See my respones to nox above, though. I’d argue that compartmentalization is not really a big issue. In most cases its healthy. Its sane. Its sensible. Miscompartmentalization – using a specific belief-forming or decision-making methodology when there is no good justification for using it – is the problem.

  • MNb

    “Americans don’t ordinarily reject other basic scientific theses, such as the theory of relativity and quantum mechanics”
    Don’t they? That’s a serious question. The Big Bang follows directly from the General Theory of Relativity and isn’t that popular either or so is my impression. As for Quantum Mechanics I wonder how many Americans realize it’s a non-causal theory.

    If you allow me a Godwin:

    “The most marvellous proof of the superiority of Man, which puts man ahead of the animals, is the fact that he understands that there must be a Creator.”
    “An uneducated man, on the other hand, runs the risk of going over to atheism (which is a return to the state of the animal)”.

    Adolf Hitler.

    http://coelsblog.wordpress.com/2011/11/08/nazi-racial-ideology-was-religious-creationist-and-opposed-to-darwinism/#sec5

    Seems like the Führer as a creationist also realized that evolution could be a problem for belief systems. Thus it’s not our problem, but Plantinga and the likes should better be careful what kind of arguments they want to use.

    • hf

      As for Quantum Mechanics I wonder how many Americans realize it’s a non-causal theory.

      You mean, a theory that requires multiple timelines. ^_^

      Either way, I agree that more people would object if they understood those theories (assuming they could maintain their current positions).

  • http://rgrydns2.blogspot.ca Richard Greydanus

    I wonder if you have ever come across this book: http://www.amazon.ca/Summer-Gods-Americas-Continuing-Religion/dp/046507510X. It won the Pulitzer for best history book of the year, a few years ago. It describes the very different circumstances in which Evangelical opposition to teaching evolution, particularly in high schools, grew up. And, in addition to being chalk full information, it’s a wonderful read.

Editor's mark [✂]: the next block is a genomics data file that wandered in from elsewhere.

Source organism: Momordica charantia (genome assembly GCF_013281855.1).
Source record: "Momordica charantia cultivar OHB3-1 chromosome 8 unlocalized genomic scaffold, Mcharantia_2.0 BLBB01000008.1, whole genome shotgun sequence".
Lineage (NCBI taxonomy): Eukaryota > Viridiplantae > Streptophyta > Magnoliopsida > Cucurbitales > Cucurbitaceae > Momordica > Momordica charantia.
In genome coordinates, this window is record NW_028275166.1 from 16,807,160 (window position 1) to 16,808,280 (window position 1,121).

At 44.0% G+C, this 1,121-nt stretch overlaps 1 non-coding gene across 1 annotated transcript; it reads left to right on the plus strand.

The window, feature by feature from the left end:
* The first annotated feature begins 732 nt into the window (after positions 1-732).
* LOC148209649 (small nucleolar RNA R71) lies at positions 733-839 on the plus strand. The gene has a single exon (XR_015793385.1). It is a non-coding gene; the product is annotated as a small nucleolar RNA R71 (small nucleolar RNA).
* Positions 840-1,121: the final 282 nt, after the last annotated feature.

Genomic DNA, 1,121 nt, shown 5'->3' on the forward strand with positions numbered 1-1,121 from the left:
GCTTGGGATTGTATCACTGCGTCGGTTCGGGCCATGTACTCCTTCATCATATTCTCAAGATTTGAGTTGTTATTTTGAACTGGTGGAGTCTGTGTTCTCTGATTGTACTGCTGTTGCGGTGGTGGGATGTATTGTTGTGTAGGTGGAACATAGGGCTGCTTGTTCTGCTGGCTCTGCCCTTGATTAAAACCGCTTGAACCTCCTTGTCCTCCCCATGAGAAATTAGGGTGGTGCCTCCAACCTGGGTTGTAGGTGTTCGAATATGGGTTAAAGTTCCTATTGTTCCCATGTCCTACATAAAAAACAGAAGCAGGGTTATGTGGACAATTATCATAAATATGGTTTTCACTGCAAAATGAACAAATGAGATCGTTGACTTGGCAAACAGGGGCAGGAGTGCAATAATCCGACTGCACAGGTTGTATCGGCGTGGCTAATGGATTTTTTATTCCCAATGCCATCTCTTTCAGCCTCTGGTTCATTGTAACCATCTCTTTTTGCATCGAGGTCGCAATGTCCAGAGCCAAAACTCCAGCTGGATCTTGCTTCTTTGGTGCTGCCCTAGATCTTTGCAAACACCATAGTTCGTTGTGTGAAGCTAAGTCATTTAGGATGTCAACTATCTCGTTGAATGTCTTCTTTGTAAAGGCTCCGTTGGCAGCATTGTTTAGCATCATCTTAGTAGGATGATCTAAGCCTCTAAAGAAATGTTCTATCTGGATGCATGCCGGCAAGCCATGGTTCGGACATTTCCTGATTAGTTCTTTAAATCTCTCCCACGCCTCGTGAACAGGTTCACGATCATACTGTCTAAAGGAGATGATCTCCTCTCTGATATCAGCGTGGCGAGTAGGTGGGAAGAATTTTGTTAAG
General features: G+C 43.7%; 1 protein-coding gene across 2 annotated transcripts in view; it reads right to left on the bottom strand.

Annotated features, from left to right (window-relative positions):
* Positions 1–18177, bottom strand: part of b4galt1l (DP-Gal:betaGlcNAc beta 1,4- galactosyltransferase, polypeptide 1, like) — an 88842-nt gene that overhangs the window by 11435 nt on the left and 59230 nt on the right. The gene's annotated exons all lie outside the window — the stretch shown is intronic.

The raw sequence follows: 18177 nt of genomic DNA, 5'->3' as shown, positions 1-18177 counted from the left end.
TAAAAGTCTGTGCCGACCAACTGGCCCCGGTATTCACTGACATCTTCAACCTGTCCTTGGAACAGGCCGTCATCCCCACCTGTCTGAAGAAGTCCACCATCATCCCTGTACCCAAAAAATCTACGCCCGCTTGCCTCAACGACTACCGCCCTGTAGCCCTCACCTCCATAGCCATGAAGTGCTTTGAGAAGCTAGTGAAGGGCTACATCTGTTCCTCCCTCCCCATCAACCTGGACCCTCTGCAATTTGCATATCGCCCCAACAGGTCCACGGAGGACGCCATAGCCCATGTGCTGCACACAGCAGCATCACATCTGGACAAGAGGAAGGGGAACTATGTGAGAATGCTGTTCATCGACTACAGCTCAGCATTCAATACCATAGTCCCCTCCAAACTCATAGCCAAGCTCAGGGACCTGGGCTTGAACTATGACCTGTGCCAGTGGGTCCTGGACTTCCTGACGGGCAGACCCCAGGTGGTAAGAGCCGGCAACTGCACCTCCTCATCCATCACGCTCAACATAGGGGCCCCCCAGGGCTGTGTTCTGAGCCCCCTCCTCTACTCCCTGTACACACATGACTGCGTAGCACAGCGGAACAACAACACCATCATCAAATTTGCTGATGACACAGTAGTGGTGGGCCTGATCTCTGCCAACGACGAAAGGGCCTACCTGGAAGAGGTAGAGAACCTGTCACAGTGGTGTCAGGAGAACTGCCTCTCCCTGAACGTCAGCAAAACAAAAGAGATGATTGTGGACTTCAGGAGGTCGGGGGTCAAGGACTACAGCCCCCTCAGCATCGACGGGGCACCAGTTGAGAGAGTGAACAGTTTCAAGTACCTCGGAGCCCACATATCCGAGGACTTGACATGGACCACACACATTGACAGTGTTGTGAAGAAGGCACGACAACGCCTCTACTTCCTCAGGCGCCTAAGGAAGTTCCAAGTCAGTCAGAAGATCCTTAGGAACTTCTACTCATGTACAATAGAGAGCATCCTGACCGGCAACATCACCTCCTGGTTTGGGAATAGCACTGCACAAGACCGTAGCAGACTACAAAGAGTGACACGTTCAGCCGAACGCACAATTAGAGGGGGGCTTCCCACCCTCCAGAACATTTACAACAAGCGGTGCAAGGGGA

• Pingback: Evolution, original sin, and the problem of evil

  • http://FromNoahtoHercules.com/ Brian Forbes

    Creationism is clearly religiously motivated. Cooking is often motivated by hunger. Science is sometimes motivated by religion. Science is supposed to remove the bias of motivation. But we all know that it does it inadequately. We should no more fault a Creationist for looking to the Bible for evidence than we would blame Dawkins for finding evidence of evolution in zoology. Everyone is religiously motivated. Motivation comes out of religion. Otherwise we might just as easily be satisfied to study how the balls bounce against each other on my screen saver. Science can give just as much insight into that issue as whether God exists, perhaps more. Yet nobody is motivated to waste their time on uninteresting questions. Religious questions make life interesting!